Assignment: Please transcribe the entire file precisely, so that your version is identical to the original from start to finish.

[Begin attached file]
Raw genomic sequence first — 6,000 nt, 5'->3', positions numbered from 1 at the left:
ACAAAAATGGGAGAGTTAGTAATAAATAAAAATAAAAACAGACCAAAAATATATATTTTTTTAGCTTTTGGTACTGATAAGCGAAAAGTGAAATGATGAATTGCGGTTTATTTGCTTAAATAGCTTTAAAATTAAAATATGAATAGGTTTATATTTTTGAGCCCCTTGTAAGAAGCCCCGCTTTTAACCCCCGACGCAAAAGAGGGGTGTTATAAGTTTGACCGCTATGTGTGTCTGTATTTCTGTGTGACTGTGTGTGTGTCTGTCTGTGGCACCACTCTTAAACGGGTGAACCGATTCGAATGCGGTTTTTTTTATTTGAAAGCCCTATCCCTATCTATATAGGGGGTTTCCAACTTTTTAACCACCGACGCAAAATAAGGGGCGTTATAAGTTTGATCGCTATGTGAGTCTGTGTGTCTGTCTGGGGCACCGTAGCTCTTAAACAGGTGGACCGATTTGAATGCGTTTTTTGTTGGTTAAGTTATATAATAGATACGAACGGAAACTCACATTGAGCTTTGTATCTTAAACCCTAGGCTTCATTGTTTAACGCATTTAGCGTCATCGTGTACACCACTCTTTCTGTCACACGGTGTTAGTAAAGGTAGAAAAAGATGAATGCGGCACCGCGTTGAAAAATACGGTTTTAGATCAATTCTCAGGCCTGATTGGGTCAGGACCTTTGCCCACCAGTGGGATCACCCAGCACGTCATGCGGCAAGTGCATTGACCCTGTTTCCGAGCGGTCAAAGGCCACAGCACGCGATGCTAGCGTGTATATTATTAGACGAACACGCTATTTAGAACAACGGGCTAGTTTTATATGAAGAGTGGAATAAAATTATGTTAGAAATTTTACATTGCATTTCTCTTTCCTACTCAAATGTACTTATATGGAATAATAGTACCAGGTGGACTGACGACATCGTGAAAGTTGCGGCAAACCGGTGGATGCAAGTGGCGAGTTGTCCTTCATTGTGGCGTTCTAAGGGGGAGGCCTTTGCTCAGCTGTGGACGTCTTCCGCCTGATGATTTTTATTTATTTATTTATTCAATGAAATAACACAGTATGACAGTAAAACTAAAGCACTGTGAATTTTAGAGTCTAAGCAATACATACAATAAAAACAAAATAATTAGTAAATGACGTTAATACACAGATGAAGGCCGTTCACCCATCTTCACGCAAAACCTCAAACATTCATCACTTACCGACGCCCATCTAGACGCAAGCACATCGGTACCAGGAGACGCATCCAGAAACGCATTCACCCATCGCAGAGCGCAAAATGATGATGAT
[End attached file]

Raw genomic sequence first — 6,000 nt, 5'->3', positions numbered from 1 at the left:
ACAAAAATGGGAGAGTTAGTAATAAATAAAAATAAAAACAGACCAAAAATATATATTTTTTTAGCTTTTGGTACTGATAAGCGAAAAGTGAAATGATGAATTGCGGTTTATTTGCTTAAATAGCTTTAAAATTAAAATATGAATAGGTTTATATTTTTGAGCCCCTTGTAAGAAGCCCCGCTTTTAACCCCCGACGCAAAAGAGGGGTGTTATAAGTTTGACCGCTATGTGTGTCTGTATTTCTGTGTGACTGTGTGTGTGTCTGTCTGTGGCACCACTCTTAAACGGGTGAACCGATTCGAATGCGGTTTTTTTTATTTGAAAGCCCTATCCCTATCTATATAGGGGGTTTCCAACTTTTTAACCACCGACGCAAAATAAGGGGCGTTATAAGTTTGATCGCTATGTGAGTCTGTGTGTCTGTCTGGGGCACCGTAGCTCTTAAACAGGTGGACCGATTTGAATGCGTTTTTTGTTGGTTAAGTTATATAATAGATACGAACGGAAACTCACATTGAGCTTTGTATCTTAAACCCTAGGCTTCATTGTTTAACGCATTTAGCGTCATCGTGTACACCACTCTTTCTGTCACACGGTGTTAGTAAAGGTAGAAAAAGATGAATGCGGCACCGCGTTGAAAAATACGGTTTTAGATCAATTCTCAGGCCTGATTGGGTCAGGACCTTTGCCCACCAGTGGGATCACCCAGCACGTCATGCGGCAAGTGCATTGACCCTGTTTCCGAGCGGTCAAAGGCCACAGCACGCGATGCTAGCGTGTATATTATTAGACGAACACGCTATTTAGAACAACGGGCTAGTTTTATATGAAGAGTGGAATAAAATTATGTTAGAAATTTTACATTGCATTTCTCTTTCCTACTCAAATGTACTTATATGGAATAATAGTACCAGGTGGACTGACGACATCGTGAAAGTTGCGGCAAACCGGTGGATGCAAGTGGCGAGTTGTCCTTCATTGTGGCGTTCTAAGGGGGAGGCCTTTGCTCAGCTGTGGACGTCTTCCGCCTGATGATTTTTATTTATTTATTTATTCAATGAAATAACACAGTATGACAGTAAAACTAAAGCACTGTGAATTTTAGAGTCTAAGCAATACATACAATAAAAACAAAATAATTAGTAAATGACGTTAATACACAGATGAAGGCCGTTCACCCATCTTCACGCAAAACCTCAAACATTCATCACTTACCGACGCCCATCTAGACGCAAGCACATCGGTACCAGGAGACGCATCCAGAAACGCATTCACCCATCGCAGAGCGCAAAATGATGATGAT